Simply Walk To Mordor: Month 2 Check-In

It’s time for another monthly check in with my Simply Walk To Mordor journey. One thing I’ve noticed about the month is I have been posting less on Twitter about my progress. This, I think, is mostly because I simply forget to do it, but also because I’m in a routine at this point and it would be the same kind of posts most of the time, so I don’t want to get too repetitive.

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Situation Room: The Night Agent Review

“Pen. Clock. Door. Fire.”

I was lucky enough to receive a copy of The Night Agent by Matthew Quirk in exchange for an honest review. First, I must say, what a ride this book was from start to finish. The Night Agent is what I would describe as a political spy thriller designed to make the reader question every character, even the ones who seem “squeaky clean” as it were. Peter Sutherland works for the FBI in the Situation Room where he waits by the phone for someone to call for help. He is working under the shadow of his father’s unfortunate legacy and as a result, wants to do everything by the book. But how far will following the rules take him when he has to find and stop a Russian mole who has infiltrated the White House.

So what did I think?

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Simply Walk To Mordor: Month 1 Check-In

Hello everyone! If you’re reading this, you’ll likely be aware I recently started a journey to walk all the way to Mordor and back again. Well, the equivalent distance at least, which is over five thousand kilometres if I include Frodo’s journey to the Grey Havens (5862.40 kilometres to be precise). Anyway, this post is my first monthly check-in on my progress, mostly to keep myself accountable. It’ll help me follow through with this, I swear!

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Five Little Girls: The Quintland Sisters Review (ARC)

“At this very moment, I’m here. And so are you.”

First, I would like to say I was incredibly lucky to be given the opportunity to read an advanced copy of The Quintland Sisters by Shelley Wood in exchange for an honest review. I knew I wanted to read this book because, though I didn’t mention it to anyone except some family members, I actually grew up incredibly close to where the Dionne quintuplets (Yvonne, Annette, Marie, Cecile, and Emilie) were born, the first quintuplets known to survive their infancy, and so I’ve heard about them in passing my entire life. This includes seeing the old log cabin that was the family’s home turned into a museum in its former location for many years on the ride to school in North Bay. The museum is not currently open, but it is supposed to reopen this year in a new location, and I hope to get the chance to visit it when I am visiting my parents. I also have driven many times on the highway built into a major highway (for the North) rather being kept as an old country road solely due to the tourism the Dionne quintuplets brought to the area.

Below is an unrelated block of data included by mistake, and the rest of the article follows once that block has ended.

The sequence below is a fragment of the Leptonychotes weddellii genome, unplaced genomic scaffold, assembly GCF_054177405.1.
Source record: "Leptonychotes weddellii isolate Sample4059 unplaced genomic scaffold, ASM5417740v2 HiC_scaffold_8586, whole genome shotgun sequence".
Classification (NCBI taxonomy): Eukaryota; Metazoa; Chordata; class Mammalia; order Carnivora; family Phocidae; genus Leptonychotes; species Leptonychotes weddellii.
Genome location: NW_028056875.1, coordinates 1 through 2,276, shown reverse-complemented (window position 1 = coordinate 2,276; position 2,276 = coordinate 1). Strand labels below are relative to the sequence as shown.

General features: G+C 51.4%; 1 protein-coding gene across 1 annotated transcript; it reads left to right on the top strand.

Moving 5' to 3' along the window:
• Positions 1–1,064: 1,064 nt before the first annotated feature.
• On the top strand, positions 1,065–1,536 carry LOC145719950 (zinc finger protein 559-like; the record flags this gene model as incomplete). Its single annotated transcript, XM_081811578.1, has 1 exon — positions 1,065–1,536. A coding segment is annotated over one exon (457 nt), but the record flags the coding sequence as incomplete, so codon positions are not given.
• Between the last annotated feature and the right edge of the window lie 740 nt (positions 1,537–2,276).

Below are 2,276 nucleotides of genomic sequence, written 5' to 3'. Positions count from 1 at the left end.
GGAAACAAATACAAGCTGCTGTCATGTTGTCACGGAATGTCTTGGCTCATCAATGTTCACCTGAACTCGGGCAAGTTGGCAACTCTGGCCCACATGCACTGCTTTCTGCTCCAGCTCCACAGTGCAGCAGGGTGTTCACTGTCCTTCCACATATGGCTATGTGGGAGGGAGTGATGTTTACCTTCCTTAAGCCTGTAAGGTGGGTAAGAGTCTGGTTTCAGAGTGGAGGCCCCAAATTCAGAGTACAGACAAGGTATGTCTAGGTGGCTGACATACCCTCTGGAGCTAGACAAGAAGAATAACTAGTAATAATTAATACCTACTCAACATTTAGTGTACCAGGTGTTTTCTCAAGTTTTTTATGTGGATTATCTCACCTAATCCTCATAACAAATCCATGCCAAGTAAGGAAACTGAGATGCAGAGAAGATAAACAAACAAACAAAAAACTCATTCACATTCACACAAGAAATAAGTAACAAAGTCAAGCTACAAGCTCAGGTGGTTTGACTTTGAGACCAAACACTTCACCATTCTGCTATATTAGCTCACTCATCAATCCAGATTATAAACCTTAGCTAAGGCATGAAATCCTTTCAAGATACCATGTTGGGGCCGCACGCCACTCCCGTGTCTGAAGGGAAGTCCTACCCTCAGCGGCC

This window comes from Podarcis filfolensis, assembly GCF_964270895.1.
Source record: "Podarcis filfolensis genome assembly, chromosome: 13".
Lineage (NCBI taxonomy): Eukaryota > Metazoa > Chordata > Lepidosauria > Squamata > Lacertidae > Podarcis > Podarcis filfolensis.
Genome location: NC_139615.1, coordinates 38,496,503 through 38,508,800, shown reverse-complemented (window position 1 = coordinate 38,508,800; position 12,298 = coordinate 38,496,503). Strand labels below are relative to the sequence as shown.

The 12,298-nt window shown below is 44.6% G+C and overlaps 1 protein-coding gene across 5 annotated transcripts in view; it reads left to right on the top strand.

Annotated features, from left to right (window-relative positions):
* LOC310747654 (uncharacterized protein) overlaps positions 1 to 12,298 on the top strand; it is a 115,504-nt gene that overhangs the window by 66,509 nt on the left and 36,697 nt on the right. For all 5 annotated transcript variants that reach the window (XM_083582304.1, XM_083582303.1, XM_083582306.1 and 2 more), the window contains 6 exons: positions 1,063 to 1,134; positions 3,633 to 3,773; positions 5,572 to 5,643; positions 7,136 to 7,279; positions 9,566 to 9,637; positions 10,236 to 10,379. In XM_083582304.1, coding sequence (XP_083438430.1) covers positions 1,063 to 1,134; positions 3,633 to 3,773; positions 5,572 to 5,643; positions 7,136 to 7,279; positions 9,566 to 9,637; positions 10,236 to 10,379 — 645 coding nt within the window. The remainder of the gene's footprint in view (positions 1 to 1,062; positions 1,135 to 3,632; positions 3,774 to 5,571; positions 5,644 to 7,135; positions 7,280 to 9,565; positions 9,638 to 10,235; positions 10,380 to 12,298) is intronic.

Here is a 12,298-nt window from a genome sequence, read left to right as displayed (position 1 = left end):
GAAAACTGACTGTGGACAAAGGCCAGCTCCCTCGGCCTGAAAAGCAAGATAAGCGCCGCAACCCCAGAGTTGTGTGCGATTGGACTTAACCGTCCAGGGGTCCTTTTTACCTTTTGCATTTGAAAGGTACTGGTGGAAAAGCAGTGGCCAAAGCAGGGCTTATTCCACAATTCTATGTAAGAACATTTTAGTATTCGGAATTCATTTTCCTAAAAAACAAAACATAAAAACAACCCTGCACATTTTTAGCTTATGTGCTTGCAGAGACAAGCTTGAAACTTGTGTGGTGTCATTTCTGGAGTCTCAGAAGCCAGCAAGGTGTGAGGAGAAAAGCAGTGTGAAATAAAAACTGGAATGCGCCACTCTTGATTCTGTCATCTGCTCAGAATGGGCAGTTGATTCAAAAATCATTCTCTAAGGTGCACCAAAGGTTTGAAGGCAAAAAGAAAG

But before I keep talking about all of that, I’d like to focus back on the book The Quintland Sisters and what I thought of this presentation of their story.

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Simply Walking To Mordor: The Beginning

“It’s a dangerous business, Frodo, going out your door. You step onto the road, and if you don’t keep your feet, there’s no telling where you might be swept off to.”

A little under a week ago, I was debating with myself about whether or not I was going to join a gym in my area. My only issue with doing so is the cost of membership is quite steep for me, especially since I want to be sure I’m getting my money’s worth. I’m also the type who would rather go to group fitness classes rather than just use the equipment they have there. Anyways, when I realized how much a membership would likely cost me at the kind of place I would be best suited for,  started looking for alternatives, which brings me to exactly how I stumbled upon the idea of challenging myself to walk to Mordor and back.

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